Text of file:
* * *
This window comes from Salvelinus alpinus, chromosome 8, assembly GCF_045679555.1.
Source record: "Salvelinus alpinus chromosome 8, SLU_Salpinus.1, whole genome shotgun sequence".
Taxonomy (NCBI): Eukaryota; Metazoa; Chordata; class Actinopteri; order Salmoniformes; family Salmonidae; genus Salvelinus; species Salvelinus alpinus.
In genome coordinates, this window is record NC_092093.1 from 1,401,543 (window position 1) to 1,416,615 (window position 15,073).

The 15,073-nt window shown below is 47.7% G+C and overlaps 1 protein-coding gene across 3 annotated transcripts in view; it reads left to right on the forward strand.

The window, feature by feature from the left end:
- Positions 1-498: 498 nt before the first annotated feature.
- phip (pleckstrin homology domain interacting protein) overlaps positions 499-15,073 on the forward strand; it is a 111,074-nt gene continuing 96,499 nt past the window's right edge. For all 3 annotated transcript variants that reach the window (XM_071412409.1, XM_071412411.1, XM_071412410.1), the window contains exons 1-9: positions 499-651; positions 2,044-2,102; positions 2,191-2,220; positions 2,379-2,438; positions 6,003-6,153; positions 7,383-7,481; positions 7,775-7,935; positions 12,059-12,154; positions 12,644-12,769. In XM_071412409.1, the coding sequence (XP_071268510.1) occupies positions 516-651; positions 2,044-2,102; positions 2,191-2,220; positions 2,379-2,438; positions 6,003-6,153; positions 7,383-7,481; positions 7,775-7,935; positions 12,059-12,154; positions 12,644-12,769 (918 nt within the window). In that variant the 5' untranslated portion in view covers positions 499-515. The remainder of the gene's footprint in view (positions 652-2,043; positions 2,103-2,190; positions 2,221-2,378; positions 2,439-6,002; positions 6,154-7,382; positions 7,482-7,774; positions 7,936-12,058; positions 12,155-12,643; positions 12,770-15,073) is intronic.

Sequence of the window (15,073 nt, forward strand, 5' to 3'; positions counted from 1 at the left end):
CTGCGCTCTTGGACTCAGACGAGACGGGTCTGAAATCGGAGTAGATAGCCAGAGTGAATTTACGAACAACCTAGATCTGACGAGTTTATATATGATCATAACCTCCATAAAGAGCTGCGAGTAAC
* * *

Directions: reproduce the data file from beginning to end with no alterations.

This window comes from Salvelinus alpinus, chromosome 8, assembly GCF_045679555.1.
Source record: "Salvelinus alpinus chromosome 8, SLU_Salpinus.1, whole genome shotgun sequence".
Taxonomy (NCBI): Eukaryota; Metazoa; Chordata; class Actinopteri; order Salmoniformes; family Salmonidae; genus Salvelinus; species Salvelinus alpinus.
In genome coordinates, this window is record NC_092093.1 from 1,401,543 (window position 1) to 1,416,615 (window position 15,073).

The 15,073-nt window shown below is 47.7% G+C and overlaps 1 protein-coding gene across 3 annotated transcripts in view; it reads left to right on the forward strand.

The window, feature by feature from the left end:
- Positions 1-498: 498 nt before the first annotated feature.
- phip (pleckstrin homology domain interacting protein) overlaps positions 499-15,073 on the forward strand; it is a 111,074-nt gene continuing 96,499 nt past the window's right edge. For all 3 annotated transcript variants that reach the window (XM_071412409.1, XM_071412411.1, XM_071412410.1), the window contains exons 1-9: positions 499-651; positions 2,044-2,102; positions 2,191-2,220; positions 2,379-2,438; positions 6,003-6,153; positions 7,383-7,481; positions 7,775-7,935; positions 12,059-12,154; positions 12,644-12,769. In XM_071412409.1, the coding sequence (XP_071268510.1) occupies positions 516-651; positions 2,044-2,102; positions 2,191-2,220; positions 2,379-2,438; positions 6,003-6,153; positions 7,383-7,481; positions 7,775-7,935; positions 12,059-12,154; positions 12,644-12,769 (918 nt within the window). In that variant the 5' untranslated portion in view covers positions 499-515. The remainder of the gene's footprint in view (positions 652-2,043; positions 2,103-2,190; positions 2,221-2,378; positions 2,439-6,002; positions 6,154-7,382; positions 7,482-7,774; positions 7,936-12,058; positions 12,155-12,643; positions 12,770-15,073) is intronic.

Sequence of the window (15,073 nt, forward strand, 5' to 3'; positions counted from 1 at the left end):
CTGCGCTCTTGGACTCAGACGAGACGGGTCTGAAATCGGAGTAGATAGCCAGAGTGAATTTACGAACAACCTAGATCTGACGAGTTTATATATGATCATAACCTCCATAAAGAGCTGCGAGTAAC